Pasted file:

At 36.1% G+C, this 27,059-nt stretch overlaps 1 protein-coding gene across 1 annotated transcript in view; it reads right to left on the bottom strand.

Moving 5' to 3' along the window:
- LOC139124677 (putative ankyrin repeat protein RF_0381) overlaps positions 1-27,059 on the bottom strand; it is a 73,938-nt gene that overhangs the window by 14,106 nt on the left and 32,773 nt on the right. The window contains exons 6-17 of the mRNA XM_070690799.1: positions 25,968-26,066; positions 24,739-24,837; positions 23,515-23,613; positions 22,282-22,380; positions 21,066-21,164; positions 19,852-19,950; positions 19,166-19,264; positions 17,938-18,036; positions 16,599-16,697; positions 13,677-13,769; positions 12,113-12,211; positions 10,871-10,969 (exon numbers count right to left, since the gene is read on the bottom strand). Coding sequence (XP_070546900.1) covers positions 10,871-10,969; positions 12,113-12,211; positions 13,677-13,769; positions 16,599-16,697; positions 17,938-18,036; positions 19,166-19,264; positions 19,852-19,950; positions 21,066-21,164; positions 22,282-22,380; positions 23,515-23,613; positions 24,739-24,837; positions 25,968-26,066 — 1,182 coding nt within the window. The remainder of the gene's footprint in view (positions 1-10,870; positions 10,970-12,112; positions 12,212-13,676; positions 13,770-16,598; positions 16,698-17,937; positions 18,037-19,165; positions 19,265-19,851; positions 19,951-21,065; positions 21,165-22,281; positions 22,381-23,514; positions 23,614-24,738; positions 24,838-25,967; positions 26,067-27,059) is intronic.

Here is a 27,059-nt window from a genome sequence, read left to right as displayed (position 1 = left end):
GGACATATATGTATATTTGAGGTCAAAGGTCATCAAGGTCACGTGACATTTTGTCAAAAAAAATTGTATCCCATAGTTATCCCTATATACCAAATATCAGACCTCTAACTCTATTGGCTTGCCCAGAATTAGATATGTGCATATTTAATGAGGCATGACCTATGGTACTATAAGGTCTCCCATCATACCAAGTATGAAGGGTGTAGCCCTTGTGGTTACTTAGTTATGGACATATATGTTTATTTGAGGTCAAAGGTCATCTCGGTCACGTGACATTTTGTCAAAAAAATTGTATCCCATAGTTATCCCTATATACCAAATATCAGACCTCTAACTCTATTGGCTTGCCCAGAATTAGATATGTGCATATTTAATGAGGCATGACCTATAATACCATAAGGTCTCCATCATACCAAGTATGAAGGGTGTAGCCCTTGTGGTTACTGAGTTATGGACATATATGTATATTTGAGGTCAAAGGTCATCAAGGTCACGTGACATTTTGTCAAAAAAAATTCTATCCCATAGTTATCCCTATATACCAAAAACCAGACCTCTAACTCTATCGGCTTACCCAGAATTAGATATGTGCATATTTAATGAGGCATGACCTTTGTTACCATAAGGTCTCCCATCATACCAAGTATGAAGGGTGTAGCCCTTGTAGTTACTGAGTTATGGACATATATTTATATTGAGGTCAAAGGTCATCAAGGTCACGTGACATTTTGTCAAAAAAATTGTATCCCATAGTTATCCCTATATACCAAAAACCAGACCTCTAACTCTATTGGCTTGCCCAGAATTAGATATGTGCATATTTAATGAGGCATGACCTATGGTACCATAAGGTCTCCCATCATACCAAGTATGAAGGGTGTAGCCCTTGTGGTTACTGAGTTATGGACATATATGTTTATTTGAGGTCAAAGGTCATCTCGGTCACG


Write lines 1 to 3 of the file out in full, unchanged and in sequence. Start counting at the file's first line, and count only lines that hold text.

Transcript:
At 36.1% G+C, this 27,059-nt stretch overlaps 1 protein-coding gene across 1 annotated transcript in view; it reads right to left on the bottom strand.

Moving 5' to 3' along the window:
- LOC139124677 (putative ankyrin repeat protein RF_0381) overlaps positions 1-27,059 on the bottom strand; it is a 73,938-nt gene that overhangs the window by 14,106 nt on the left and 32,773 nt on the right. The window contains exons 6-17 of the mRNA XM_070690799.1: positions 25,968-26,066; positions 24,739-24,837; positions 23,515-23,613; positions 22,282-22,380; positions 21,066-21,164; positions 19,852-19,950; positions 19,166-19,264; positions 17,938-18,036; positions 16,599-16,697; positions 13,677-13,769; positions 12,113-12,211; positions 10,871-10,969 (exon numbers count right to left, since the gene is read on the bottom strand). Coding sequence (XP_070546900.1) covers positions 10,871-10,969; positions 12,113-12,211; positions 13,677-13,769; positions 16,599-16,697; positions 17,938-18,036; positions 19,166-19,264; positions 19,852-19,950; positions 21,066-21,164; positions 22,282-22,380; positions 23,515-23,613; positions 24,739-24,837; positions 25,968-26,066 — 1,182 coding nt within the window. The remainder of the gene's footprint in view (positions 1-10,870; positions 10,970-12,112; positions 12,212-13,676; positions 13,770-16,598; positions 16,698-17,937; positions 18,037-19,165; positions 19,265-19,851; positions 19,951-21,065; positions 21,165-22,281; positions 22,381-23,514; positions 23,614-24,738; positions 24,838-25,967; positions 26,067-27,059) is intronic.